Pinched, grim faces peer through the windows as I wash the dirty feet of the Tupperware solicitors. Leering, jeering, they make their obscene gestures in vain, rather pathetically cheering each other’s futility. Parcels of latent importance linger on the threshold, waiting for delivery, independent and proud of their clean lines and ruler-straight packing tape. In the midst of all the chaotic motion, a small, silver dreidle spins hypnotically, focused and free of the detritus so common to such games as played today. Not for nothing did they salvage their given names, to show to the inspectors, in direct opposition to the rising sun, hopeful of another hour, another day to find Reality…..
Which, apparently, has retreated to the background, not wanting any part of the previous paragraph, a sentiment I can completely understand. That there paragraph is even weirder than usual, even for this space. But, I kind of like it, sort of, maybe…. it does have a certain charm to it, even if it doesn’t make any sense. And it did give me the opportunity to use the word “dreidle”, as well as “detritus”, two words that seldom see the light of day. I do enjoy getting these seldom-used words out for a workout; they’re always so appreciative…..
As you might be able to tell, my relationship with the English language is one of mutual admiration and support. We get along pretty well most of the time, and that is completely due to the fact that we are always formally polite with each other, and never ask the other to perform tricks that are embarrassing or immoral. It is a somewhat tentative and careful relationship, because we both understand each other’s needs and desires, and want to be careful to preserve the good relations we enjoy. After all, where would either of us be, without the other? Nowhere, that’s where….
With that ringing endorsement, let us now wend our way down to the edge of the water, and begin today’s search for pearls….. shall we Pearl?…..
If they make you not then the better answer, you may say they are
not the men you took them for.
— William Shakespeare (1564-1616), Much Ado about Nothing — Act iii, Sc. 3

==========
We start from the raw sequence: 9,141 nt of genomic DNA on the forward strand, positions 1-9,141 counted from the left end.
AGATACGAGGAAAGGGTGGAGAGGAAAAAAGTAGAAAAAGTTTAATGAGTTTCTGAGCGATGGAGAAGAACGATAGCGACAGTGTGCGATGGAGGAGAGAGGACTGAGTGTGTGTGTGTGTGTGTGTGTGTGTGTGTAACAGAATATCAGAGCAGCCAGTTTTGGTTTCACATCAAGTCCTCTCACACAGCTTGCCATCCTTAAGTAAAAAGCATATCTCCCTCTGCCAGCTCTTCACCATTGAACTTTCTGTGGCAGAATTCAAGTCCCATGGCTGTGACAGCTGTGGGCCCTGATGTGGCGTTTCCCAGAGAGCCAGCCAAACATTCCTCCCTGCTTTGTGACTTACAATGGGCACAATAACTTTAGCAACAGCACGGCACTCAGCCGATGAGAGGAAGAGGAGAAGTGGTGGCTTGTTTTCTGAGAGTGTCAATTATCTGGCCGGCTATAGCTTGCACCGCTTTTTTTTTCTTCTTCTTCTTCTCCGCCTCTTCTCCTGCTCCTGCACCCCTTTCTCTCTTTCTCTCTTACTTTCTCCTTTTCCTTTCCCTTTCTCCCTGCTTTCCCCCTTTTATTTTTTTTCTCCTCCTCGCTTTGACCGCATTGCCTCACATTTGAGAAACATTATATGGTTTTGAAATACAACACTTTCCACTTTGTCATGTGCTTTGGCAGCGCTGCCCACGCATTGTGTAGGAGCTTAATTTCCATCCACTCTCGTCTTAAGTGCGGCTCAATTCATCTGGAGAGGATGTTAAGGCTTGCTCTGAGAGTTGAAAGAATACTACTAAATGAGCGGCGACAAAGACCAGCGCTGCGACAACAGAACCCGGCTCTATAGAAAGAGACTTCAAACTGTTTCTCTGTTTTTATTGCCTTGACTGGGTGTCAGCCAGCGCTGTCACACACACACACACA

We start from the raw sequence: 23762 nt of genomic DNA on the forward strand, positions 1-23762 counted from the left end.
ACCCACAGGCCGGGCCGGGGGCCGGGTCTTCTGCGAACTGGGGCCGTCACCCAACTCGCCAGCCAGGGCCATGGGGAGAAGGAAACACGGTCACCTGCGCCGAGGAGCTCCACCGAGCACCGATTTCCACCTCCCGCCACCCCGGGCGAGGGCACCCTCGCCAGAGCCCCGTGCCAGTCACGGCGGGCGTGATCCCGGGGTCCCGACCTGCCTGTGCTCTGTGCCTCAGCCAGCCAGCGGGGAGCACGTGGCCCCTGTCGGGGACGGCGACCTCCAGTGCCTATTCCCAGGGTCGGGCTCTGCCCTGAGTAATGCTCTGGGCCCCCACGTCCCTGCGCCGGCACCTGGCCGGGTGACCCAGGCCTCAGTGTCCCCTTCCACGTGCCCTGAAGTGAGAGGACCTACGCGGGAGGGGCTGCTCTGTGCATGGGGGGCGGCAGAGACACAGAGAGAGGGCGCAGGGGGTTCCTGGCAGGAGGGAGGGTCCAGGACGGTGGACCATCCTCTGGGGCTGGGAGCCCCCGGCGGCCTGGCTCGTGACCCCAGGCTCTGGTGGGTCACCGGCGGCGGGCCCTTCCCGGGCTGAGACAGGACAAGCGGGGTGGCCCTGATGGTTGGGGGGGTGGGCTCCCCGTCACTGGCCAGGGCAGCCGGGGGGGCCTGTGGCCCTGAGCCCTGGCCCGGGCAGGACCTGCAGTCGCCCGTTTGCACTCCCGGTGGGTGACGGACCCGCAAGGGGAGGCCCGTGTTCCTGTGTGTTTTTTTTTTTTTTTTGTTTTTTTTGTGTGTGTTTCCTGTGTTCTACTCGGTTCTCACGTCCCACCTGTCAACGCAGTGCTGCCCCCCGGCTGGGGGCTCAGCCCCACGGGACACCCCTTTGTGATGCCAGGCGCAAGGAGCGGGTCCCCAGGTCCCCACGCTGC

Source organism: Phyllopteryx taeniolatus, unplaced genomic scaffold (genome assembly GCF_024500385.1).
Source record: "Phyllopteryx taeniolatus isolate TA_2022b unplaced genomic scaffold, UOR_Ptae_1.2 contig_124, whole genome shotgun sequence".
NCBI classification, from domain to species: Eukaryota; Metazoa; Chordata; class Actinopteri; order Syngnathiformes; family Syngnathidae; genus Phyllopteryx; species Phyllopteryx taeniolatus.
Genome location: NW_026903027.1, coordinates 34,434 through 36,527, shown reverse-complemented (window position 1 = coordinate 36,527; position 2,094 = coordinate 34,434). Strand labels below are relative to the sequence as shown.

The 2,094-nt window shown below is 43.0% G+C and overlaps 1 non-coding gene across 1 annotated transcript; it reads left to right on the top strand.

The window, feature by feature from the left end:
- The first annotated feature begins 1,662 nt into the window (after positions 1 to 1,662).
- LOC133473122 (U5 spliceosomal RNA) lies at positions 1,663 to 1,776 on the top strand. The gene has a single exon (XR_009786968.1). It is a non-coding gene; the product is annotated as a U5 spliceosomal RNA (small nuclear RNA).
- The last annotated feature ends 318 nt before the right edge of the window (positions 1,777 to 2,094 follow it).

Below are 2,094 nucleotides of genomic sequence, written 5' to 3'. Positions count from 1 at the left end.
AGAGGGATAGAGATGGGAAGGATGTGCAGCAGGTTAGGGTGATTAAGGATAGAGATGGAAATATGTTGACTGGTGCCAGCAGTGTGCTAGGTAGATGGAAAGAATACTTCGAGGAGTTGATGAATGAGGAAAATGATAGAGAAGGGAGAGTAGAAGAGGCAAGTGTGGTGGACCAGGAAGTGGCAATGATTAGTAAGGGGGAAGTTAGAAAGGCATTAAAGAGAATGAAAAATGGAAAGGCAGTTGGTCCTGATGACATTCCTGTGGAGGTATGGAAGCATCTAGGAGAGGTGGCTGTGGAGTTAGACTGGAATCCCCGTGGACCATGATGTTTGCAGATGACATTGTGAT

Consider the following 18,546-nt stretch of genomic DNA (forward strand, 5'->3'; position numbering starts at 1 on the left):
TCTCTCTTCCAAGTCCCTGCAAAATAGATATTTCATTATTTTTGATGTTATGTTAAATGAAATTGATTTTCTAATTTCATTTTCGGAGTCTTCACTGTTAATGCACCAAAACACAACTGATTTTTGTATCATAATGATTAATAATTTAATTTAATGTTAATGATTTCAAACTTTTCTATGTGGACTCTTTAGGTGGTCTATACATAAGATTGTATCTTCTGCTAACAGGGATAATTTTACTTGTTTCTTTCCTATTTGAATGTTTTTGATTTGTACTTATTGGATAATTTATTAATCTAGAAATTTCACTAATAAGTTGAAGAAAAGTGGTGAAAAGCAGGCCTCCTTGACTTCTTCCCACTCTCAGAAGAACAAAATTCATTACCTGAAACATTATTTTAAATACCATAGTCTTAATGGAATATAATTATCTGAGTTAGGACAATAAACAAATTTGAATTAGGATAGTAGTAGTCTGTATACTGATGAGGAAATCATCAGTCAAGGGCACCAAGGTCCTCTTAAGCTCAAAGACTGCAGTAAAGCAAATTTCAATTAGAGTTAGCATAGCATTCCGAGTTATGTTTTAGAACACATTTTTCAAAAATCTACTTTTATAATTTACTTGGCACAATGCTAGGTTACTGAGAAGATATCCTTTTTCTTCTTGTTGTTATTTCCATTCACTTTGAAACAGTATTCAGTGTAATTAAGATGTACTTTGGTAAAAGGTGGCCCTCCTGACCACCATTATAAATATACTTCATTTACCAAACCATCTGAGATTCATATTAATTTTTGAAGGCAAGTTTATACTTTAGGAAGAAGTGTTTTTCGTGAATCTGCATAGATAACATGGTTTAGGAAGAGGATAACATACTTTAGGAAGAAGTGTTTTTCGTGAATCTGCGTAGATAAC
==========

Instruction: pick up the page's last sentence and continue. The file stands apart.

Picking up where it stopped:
A man whose blood
Is very snow-broth; one who never feels
The wanton stings and motions of the sense.
— William Shakespeare (1564-1616), Measure for Measure — Act i, Sc. 4
The eftest way.
— William Shakespeare (1564-1616), Much Ado about Nothing — Act iv, Sc. 2
Like Niobe, all tears.
— William Shakespeare (1564-1616), Hamlet — Act i, Sc. 2
So, there I am, cruising along in my database, searching for pearls, and what keeps popping up in front of me, getting in the way and wasting my time? You guessed it…. more drivel from our old friend and charlatan, Will Shakespeare. These four pieces of nonsense popped up one after the other, within two minutes of each other.
Taking this as a sign from the gods of literature to carry on my campaign to educate the public regarding the relative value of his works, I am reproducing them here, as a reminder to everyone to be careful with Will’s stuff. It can be dangerous to those who don’t understand the power of human idiocy.
I mean, just look at those four quotes. I consider myself to be pretty smart; if not smart, I am at least over-educated, for sure. But, for the life of me, I can’t figure out what the hell he is talking about in ANY of these quotes. Sure, they’re missing some context, but good literature should be able to provide its own context…. These only provide an excuse for scratching one’s forehead in confusion….. and don’t even do that well….
Just as a test, for the rest of today, while searching for stuff about which to write, I’ll save and put in here all the little pieces of dung from Will’s pen that get in the way…. You will begin to see why I think he needs to be downgraded as an icon, to reduce the amount of his work to which we are forced to be exposed in the normal pursuit of our life’s objectives…..
Some griefs are medicinable.
— William Shakespeare (1564-1616), Cymbeline — Act iii, Sc. 2
Sleep shall neither night nor day
Hang upon his pent-house lid.
— William Shakespeare (1564-1616), Macbeth — Act i, Sc. 3
Come not within the measure of my wrath.
— William Shakespeare (1564-1616), The Two Gentlemen of Verona — Act v, Sc. 4
Bid me discourse, I will enchant thine ear.